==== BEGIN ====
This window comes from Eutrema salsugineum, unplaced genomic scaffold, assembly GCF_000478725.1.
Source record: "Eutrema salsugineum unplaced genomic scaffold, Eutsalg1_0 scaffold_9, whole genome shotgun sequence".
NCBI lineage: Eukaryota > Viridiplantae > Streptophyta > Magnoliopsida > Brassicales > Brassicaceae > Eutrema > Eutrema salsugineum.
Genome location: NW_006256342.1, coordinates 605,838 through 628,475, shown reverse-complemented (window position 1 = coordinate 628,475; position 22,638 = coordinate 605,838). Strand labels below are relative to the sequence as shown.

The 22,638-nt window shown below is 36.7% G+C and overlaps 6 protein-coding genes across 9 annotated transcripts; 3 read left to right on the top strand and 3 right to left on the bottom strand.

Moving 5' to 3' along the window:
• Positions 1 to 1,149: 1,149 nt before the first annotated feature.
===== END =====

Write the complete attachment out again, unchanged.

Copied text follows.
This window comes from Eutrema salsugineum, unplaced genomic scaffold, assembly GCF_000478725.1.
Source record: "Eutrema salsugineum unplaced genomic scaffold, Eutsalg1_0 scaffold_9, whole genome shotgun sequence".
NCBI lineage: Eukaryota > Viridiplantae > Streptophyta > Magnoliopsida > Brassicales > Brassicaceae > Eutrema > Eutrema salsugineum.
Genome location: NW_006256342.1, coordinates 605,838 through 628,475, shown reverse-complemented (window position 1 = coordinate 628,475; position 22,638 = coordinate 605,838). Strand labels below are relative to the sequence as shown.

The 22,638-nt window shown below is 36.7% G+C and overlaps 6 protein-coding genes across 9 annotated transcripts; 3 read left to right on the top strand and 3 right to left on the bottom strand.

Moving 5' to 3' along the window:
• Positions 1 to 1,149: 1,149 nt before the first annotated feature.